The Grenadines are a string of islands that extends between St. Vincent and Grenada in the Eastern Caribbean, and although you could spend a full season exploring all the nooks and crannies here, there are highlights that you should definitely add to your charter itinerary, especially if it’s short. The chain stretches along 40 miles in a northeast-southwest direction and includes islands with exotic names like Bequia, Mustique, Canouan, Tobago Cays, Mayreau, Carriacou, and Union, as well as lots of lovely islets and one-boat sized anchorages in between. If you charter a powercat out of Grenada and have just a few days to explore, spend time around the southern end of the chain and focus on the Tobago Cays and Union Island.

In the Cays you'll find vendors in colorful boats selling T-shirts, baked goods, or local shell jewelry.

The waters around Grenada always seem to be busy with winds in the 20s and bumpy seas, but once you make it past the northern tip of the island and into the Grenadines chain, the islands provide a bit of shelter on their western sides. Going north, you’ll pass Kick em’ Jenny, an underwater volcano about five miles off Grenada that always makes me hold my breath, although not much seismic activity has happened there lately. Continue north and grab a mooring at Sandy Island just west of Carriacou. It’s a Robinson Crusoe spit of sand where the footprints that day will most likely only be yours.  

The next morning, head up to Union Island for a bit of hiking or party fun. Union is the southern-most island in the St. Vincent portion of the Grenadines which means you’ll need to check into the country as it’s separate from Grenada. It’s blissfully easy to do this. Just catch a mooring in Clifton harbor, walk to the airport, and the process will become clear. 

Union’s 900-foot Mt. Parnassus looms over the island and beckons you to stretch your legs with a hike, but if you’d rather shop for provisions or souvenirs, you’ve come to the right place. The island’s main town of Clifton has an open-air produce market and several grocery stores including one that sells gourmet coffee, chocolate, and bread. You can get lost here for the better part of the afternoon, picking up pineapple, shopping for jewelry, or cooling off with a smoothie. 

At sundown, the place to be is Janti’s Happy Island. It can only be reached via dinghy or water taxi because it was built on the reef out of thousands of conch shells gathered by a local named Janti. Add a dinghy dock and a blender and you’ve got the loveliest little beach bar with the best views of the setting sun. Beware the rum punch though because the staff is generous with the alcohol.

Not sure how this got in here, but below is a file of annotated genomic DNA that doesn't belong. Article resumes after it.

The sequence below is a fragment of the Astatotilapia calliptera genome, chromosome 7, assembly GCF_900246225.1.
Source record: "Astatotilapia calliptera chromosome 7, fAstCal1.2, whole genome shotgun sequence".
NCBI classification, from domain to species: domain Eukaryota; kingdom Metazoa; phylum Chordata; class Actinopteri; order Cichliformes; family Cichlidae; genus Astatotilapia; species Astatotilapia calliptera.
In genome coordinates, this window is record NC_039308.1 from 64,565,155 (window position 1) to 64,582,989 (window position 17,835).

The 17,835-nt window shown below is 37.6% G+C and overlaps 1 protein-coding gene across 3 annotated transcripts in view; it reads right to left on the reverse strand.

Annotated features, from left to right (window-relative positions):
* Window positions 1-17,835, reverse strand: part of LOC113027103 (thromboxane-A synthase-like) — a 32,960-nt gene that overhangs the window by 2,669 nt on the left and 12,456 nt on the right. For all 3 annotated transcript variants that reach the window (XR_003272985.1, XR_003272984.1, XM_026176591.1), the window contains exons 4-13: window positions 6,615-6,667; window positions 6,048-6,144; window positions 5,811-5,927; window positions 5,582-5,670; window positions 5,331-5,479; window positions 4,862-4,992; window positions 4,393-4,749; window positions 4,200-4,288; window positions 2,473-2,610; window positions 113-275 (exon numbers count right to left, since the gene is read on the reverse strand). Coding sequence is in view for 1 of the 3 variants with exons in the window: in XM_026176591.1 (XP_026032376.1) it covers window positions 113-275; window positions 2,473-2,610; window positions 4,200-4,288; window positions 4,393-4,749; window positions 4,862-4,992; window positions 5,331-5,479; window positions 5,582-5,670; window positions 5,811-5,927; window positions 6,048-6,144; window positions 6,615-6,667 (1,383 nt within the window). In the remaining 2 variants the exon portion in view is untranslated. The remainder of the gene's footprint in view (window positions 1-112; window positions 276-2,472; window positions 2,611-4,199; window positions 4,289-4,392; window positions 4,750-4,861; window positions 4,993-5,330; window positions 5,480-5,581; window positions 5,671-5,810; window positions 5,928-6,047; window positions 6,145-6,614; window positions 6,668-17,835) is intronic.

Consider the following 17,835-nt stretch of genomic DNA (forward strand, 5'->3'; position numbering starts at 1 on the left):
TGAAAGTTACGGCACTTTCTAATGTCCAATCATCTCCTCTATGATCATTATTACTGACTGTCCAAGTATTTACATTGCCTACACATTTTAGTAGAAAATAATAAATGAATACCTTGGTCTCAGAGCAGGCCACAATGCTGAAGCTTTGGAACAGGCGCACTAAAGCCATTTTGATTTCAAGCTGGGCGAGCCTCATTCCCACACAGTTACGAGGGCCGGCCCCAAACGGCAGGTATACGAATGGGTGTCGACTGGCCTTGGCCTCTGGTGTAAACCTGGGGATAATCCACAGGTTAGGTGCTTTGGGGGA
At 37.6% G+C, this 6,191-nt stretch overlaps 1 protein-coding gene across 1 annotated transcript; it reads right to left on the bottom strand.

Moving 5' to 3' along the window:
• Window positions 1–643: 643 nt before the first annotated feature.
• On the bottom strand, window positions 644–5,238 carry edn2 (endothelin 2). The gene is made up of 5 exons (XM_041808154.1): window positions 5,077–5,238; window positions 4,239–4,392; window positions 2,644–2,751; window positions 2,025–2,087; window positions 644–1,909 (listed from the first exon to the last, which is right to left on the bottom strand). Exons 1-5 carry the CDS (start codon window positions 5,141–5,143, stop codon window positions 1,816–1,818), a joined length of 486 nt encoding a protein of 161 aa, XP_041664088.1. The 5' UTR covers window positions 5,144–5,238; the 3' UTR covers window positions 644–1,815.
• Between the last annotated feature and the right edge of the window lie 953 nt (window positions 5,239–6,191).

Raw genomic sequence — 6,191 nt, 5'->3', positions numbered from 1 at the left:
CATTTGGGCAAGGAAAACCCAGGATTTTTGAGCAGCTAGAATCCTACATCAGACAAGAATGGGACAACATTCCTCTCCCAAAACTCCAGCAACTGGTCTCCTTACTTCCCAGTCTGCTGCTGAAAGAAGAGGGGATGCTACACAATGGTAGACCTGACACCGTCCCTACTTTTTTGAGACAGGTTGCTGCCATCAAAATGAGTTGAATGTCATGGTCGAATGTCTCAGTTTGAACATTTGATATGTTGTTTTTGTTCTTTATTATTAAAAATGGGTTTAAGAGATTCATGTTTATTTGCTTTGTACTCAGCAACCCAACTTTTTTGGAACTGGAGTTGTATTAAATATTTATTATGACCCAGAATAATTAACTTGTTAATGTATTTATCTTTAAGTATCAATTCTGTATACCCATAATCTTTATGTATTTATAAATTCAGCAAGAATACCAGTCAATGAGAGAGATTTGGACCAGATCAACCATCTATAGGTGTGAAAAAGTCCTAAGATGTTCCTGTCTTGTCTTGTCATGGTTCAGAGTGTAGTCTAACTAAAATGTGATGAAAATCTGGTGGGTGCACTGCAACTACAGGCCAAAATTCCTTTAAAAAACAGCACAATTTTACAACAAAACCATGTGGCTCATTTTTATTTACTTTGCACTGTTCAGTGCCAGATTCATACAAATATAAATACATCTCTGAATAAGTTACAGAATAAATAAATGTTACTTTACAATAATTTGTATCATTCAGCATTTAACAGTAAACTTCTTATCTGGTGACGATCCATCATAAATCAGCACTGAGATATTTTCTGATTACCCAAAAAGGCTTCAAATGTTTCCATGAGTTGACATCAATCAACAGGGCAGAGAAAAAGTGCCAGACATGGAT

The Grenadines are a string of islands that extends between St. Vincent and Grenada in the Eastern Caribbean.

Because Clifton harbor is open to the southeast, it’s not tenable in all conditions and that’s when it’s time to run to the western side to Chatham Bay, a large cove with a long beach dotted by many shack restaurants like Shark Attack that advertises “Figure Licking Good Food.” Hike up the road to the ridge and sneak a peek at your next destination—the Tobago Cays just three miles to the north. 

The Cays are the kind of place that leave even world circumnavigators with fond memories of that special place. This cluster of small islands is tucked behind a horseshoe-shaped reef where every shade of aquamarine water invites you to relax and forget about civilization for a while. Parts of the “Pirates of the Caribbean” were filmed here, and you can imagine Captain Jack Sparrow with a rum bottle rounding the corner on the beach. 

Catch a mooring or anchor and then swim over to Baradel Island to snorkel with turtles in eight to 10 feet of water in a roped-off section where dinghies aren’t allowed. The turtles know they’re protected here so they graze on grass and occasionally come right up to check you out. 

There are no actual bars or real nightlife and not much to buy in the Cays, but that doesn’t mean there’s no commerce. This is a “boat boy” culture, so you’ll see enterprising people of both genders heading your way in their colorful boats, hawking T-shirts, baked goods, or local shell jewelry. Ask them about booking an evening barbecue because that’s a highlight of this place. Pull up your dinghy on a small beach and grab a picnic table under a string of bare lightbulbs. The lobster on the open grill is always divine and the conch chowder will leave memories, but bring bug spray and also your own alcohol if you can’t manage any more rum punch. 

Union island has an open-air porduce market and several grocery stores.

The Cays are made up of four small islands which were designated a Marine National Park in 1998, so rangers make the rounds to pick up fees used for the upkeep of the place.  

There’s much more to explore from here up the Grenadines chain, but if you have just a couple of days, you’ll need to turn around, check back out at Union Island, and head for Grenada. On the way back to the town of St. Georges where you chartered your boat, stop by a famous snorkel spot, the underwater sculpture park with over 60 statues set in shallow water in Moliniere Bay on the west side. British sculptor, Jason de Caires Taylor, is responsible for the installation, which was set down in 2006, and it’s definitely worth a visit. 

With a fast powercat, you can do the above itinerary in four days, but remember that these two highlights are just the beginning of what the Grenadines have to offer so given a chance, take a week or two and explore the rest.

By Zuzana Prochazka